When I was a teenager, my family moved into an older farm house out in the middle of nowhere Indiana. For my parents, it was a chance to get out of the city and away from the hustle and bustle of it all. For me, it meant having to live further away from my friends and attending a new high school. At the time, I couldn’t really appreciate the isolation nor the beauty of the fields and trees that surrounded the house.
The house itself had to have been over a hundred years old, and though it had all modern fixtures, it still had the look of being old on both the inside and out. It was a one story house, and had three rooms upstairs, but also a large and completely furnished basement. Though at the time, it was only three of us in the house counting my Dad and Stepmom, I chose to live downstairs in the basement. When I say it was furnished, I mean in as much of a sense as you can furnish such an old house. Needless to say, it had a weird feeling about it down there.
But, surprisingly, it wasn’t the basement that ever gave me, or my parents, any problems. No, it was the upstairs rooms. All three of the upstairs rooms had doorways right next to each other, which I think was a common design in those days. I would guess that it made it easier for parents to check up on kids at night if they didn’t have to walk down any long, drawn out hallways to find their rooms without any electricity. My parents took the largest of the three, the one next to them became a computer room, and the third was guest room.
This being the late ‘90s, in order to spend any time on the internet, you actually had to be at a computer to do it. So, I spent quite a bit of time during the summer in the computer room surfing the web, which was no quick or easy task on a 56k modem. It was the one bedroom of the three that had no carpet, but two large old windows, so it was always a bit chilly at night, even during the summer.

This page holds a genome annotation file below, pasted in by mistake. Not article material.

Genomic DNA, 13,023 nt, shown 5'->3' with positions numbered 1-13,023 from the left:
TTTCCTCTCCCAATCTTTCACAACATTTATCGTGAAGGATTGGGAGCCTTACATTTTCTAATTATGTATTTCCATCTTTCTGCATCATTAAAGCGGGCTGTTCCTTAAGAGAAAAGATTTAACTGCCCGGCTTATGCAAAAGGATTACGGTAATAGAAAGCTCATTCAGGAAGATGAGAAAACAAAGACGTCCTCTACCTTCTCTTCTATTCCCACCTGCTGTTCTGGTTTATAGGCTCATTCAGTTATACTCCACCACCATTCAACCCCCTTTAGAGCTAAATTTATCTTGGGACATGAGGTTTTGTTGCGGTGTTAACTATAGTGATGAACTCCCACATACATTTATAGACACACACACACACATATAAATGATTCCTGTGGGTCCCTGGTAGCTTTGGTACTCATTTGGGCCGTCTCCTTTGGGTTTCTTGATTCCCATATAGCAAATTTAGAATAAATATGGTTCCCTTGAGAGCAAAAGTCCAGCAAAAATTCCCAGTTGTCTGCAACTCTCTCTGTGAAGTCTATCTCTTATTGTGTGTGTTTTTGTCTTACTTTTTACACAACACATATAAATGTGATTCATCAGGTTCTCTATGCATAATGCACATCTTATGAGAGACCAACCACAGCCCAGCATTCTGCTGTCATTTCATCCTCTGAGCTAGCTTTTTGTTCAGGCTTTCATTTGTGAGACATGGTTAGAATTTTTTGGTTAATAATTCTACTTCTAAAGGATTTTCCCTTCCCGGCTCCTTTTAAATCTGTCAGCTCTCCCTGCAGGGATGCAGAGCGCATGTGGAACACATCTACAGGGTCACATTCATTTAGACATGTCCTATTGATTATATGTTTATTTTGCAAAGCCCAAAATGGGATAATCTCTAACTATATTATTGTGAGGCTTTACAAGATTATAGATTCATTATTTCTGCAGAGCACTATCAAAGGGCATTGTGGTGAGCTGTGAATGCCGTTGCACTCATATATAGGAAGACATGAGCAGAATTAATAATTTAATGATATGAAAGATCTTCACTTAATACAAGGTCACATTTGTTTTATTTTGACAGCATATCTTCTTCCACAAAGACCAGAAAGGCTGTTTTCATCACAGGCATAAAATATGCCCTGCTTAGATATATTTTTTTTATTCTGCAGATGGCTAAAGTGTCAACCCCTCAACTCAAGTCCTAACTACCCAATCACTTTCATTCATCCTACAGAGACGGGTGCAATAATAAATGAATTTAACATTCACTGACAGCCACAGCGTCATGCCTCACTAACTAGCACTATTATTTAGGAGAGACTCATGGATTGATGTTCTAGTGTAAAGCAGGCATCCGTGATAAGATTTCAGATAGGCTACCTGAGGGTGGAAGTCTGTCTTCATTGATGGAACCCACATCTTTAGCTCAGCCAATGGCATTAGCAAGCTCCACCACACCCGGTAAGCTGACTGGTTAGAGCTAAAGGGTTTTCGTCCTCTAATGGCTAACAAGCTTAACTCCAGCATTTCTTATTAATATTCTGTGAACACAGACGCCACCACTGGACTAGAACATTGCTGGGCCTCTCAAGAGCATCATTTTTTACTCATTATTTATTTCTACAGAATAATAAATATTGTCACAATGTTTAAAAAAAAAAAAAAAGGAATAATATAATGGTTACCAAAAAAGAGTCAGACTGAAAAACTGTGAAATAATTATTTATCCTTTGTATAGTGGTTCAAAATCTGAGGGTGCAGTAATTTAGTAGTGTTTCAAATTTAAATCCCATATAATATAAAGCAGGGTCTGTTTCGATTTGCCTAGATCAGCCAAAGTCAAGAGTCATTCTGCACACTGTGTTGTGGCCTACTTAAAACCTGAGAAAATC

The first few weeks in the house, once we finally got settled, went by uneventful. One day though, I was showing my Dad something on the computer. Our new dog, Randy, who the previous owners had all but abandoned when moving out, was also in the room with us. As I waited for a new webpage to load, my Dad and I heard what sounded like someone open the kitchen door on the other side of the house. My Stepmom was at work, and since it was the middle of the day, she wasn’t expected home. We gave each other a look of “Who could that be?” as we heard the sound of footsteps make their way across the living room floor towards the bedrooms. Because of the age of the house and the basement, you could easily hear every creek of the floorboards under the carpet with each step. Someone was obviously in the house and coming closer towards us.
Randy, who up to the point was the happiest and friendliest dog we had ever met, stood up with hair raised and began growling as he looked towards the living room and the sound of the footsteps. But the footsteps ended as they reached the small area the bedroom doors occupied. Randy refused to go anywhere near the door to the room, but my Dad walked towards the door and out of the bedroom. To his surprise, there was nobody waiting for him. And nobody anywhere else in the house, either. We checked the front door, by the kitchen, that we heard open. Only to find that it was still locked up as tightly as it had been the rest of the day.